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Coronavirus impact on real estate

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Melissa Cohen, a New York and New Jersey Real Estate Agent, joins Yahoo Finance’s Alexis Christoforous and Brian Sozzi to discuss how the coronavirus is impacting the real estate sector.

Video Transcript

ALEXIS CHRISTOFOROUS: It is springtime, everyone. Supposed to be out looking for houses, looking for cars. That's really not happening as this coronavirus puts the brakes, to a large extent, on the housing market. We found out this morning applications for new mortgages fell 24% last week compared to the same time last year.

Want to get a pulse of the real estate market now with Melissa Cohen. She is a real-estate agent licensed in both New York and New Jersey. She's been at it for more than 15 years. And, Melissa, thanks so much for being with us this morning. Just give us an idea of what business is like for you on the ground right now.

MELISSA COHEN: Well, first of all, thanks so much for having me this morning, Alexis. It's great to be on with you. These are unique times, but COVID-19 has changed circumstances surrounding deals. However, deals are still getting done. And despite the numbers that you just mentioned, mortgage interest rates are at record lows, and so people are taking that opportunity to seek out opportunities to live in New York, what has long been considered-- Mayor Giuliani used to say the capital of the world.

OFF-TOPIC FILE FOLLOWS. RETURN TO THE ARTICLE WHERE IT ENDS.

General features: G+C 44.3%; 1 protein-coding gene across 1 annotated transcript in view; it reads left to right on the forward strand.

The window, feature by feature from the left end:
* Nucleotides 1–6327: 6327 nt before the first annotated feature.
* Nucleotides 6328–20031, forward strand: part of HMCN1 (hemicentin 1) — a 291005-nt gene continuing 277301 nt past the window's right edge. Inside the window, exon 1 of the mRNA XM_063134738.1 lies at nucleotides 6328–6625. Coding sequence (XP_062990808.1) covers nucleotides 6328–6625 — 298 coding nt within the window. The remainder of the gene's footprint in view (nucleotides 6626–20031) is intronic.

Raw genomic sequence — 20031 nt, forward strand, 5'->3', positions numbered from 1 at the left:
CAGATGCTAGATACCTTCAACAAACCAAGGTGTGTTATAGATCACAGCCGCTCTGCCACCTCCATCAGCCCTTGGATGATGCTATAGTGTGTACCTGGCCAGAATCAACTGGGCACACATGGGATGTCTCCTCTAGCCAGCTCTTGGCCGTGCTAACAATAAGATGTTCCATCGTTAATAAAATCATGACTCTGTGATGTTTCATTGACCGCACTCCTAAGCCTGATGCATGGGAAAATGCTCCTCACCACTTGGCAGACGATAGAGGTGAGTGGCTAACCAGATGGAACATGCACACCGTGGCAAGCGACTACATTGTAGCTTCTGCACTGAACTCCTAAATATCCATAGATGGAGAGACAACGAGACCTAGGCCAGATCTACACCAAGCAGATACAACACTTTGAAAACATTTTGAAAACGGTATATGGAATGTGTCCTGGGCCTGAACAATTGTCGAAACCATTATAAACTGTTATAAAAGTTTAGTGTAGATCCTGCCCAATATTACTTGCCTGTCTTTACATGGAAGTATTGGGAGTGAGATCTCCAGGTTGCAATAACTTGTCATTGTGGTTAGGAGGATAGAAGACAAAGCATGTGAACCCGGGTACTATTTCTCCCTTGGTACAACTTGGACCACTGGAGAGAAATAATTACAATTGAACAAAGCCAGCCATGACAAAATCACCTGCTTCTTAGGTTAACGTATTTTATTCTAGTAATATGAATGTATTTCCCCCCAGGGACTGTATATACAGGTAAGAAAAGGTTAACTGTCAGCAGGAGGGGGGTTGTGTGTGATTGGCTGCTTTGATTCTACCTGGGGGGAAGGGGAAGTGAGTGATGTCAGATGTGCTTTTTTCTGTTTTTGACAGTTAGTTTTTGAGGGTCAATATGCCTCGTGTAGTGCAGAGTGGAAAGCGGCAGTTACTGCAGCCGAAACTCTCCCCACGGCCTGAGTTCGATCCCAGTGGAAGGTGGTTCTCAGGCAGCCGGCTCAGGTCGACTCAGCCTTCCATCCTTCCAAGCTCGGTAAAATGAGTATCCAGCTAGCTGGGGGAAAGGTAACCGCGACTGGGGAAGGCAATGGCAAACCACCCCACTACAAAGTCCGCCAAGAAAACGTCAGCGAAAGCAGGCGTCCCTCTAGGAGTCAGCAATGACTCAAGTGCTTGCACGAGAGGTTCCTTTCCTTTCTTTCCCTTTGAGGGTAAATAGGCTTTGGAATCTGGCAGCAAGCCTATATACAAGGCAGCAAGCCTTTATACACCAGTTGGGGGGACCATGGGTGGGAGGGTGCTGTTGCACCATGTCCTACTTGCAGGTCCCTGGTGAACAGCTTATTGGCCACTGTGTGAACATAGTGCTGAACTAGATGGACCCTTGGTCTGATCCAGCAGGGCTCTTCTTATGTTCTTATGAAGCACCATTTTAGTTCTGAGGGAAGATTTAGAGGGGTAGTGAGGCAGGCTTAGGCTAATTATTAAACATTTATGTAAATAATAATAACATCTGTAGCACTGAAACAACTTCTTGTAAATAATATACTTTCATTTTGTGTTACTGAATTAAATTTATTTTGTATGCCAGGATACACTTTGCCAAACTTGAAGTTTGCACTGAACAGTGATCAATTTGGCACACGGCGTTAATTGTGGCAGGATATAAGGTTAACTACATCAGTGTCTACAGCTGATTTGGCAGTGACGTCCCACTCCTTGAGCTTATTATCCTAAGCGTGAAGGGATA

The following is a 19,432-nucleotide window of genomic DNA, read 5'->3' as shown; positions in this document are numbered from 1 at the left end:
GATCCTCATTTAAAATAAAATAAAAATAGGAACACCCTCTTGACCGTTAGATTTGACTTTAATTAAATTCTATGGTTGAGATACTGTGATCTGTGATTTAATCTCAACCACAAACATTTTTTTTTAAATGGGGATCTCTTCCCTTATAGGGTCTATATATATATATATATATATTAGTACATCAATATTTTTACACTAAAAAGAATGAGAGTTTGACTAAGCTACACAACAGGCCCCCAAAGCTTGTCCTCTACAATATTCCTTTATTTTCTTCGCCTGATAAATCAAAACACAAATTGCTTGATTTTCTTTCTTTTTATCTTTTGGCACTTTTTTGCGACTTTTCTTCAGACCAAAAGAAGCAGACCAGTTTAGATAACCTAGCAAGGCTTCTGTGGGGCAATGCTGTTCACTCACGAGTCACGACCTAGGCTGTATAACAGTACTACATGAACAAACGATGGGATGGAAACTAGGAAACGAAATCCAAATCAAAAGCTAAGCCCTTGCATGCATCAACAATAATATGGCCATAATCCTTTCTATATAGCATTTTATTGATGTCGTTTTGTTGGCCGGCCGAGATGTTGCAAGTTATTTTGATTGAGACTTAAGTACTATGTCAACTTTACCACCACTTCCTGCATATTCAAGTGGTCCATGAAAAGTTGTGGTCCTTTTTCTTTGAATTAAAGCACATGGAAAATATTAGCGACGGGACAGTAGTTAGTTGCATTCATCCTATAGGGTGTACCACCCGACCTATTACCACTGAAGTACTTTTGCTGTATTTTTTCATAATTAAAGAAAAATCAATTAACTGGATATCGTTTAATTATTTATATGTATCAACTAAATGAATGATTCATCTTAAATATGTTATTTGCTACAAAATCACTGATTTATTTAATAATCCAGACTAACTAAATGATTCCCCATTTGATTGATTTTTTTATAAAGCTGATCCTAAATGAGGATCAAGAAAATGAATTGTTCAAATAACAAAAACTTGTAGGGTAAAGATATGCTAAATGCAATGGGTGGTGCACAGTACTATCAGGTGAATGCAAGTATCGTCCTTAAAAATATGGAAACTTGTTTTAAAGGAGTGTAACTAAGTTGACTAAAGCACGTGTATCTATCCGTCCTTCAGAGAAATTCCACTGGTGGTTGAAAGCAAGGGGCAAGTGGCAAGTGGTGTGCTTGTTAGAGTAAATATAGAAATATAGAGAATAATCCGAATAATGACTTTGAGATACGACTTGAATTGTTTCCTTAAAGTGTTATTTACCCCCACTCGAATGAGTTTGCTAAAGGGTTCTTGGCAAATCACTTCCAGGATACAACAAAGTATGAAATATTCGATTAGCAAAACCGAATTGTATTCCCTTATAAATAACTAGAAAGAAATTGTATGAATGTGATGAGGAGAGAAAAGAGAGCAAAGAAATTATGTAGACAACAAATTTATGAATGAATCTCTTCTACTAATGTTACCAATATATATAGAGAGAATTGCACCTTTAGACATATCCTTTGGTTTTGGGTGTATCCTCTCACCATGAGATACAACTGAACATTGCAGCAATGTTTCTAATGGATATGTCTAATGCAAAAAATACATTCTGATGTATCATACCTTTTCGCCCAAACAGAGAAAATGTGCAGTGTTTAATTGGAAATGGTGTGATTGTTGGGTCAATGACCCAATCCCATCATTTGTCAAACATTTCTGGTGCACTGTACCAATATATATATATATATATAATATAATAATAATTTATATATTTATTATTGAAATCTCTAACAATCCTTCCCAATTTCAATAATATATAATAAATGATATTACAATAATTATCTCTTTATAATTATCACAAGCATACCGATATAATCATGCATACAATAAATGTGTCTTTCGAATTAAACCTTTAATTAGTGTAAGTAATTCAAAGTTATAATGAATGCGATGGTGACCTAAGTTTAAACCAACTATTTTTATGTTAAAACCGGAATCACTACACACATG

So we're getting deals done, albeit virtually using some unique methods. For example, closing tables are not as full as they had been previously. But we have title searches going on. People are being told to keep their pens, in some cases, when they go to sign these deals, but they are getting inked, and that's a real positive sign for this country.

BRIAN SOZZI: Melissa, where are you seeing some of these strong sales?

MELISSA COHEN: Well, we're seeing sales in New York where I work, in Manhattan primarily-- also in New Jersey along the Jersey Shore. As Alexis mentioned, spring is around the corner, and so spring is a time of optimism and hope. And a lot of people this time of year are looking forward to summer and when all of this has passed us, and so you have, for example, new developments such as Toll Brothers that are giving opportunities for people to buy things virtually sight unseen on new construction.

We also just saw David Beckham did a very huge deal in Miami. So despite what's going on-- which is a horrible circumstance, and obviously everyone is being called to action to do their part to make this world a better place under these unique circumstances. Open houses-- in-person open houses have been closed, for example.

But we're getting those deals done, and we're getting people to understand that real estate is really about heart. I wore a heart necklace today in show of that, in support of that. It's about heart, and it's about finding a home for people. And if we just stay the course, we can do the process no matter how long it takes.

ALEXIS CHRISTOFOROUS: All right, we're going to have to leave it there. Melissa Cohen, thanks so much, and good luck to you with the virtual home showings. The industry certainly has changed, at least in the near term.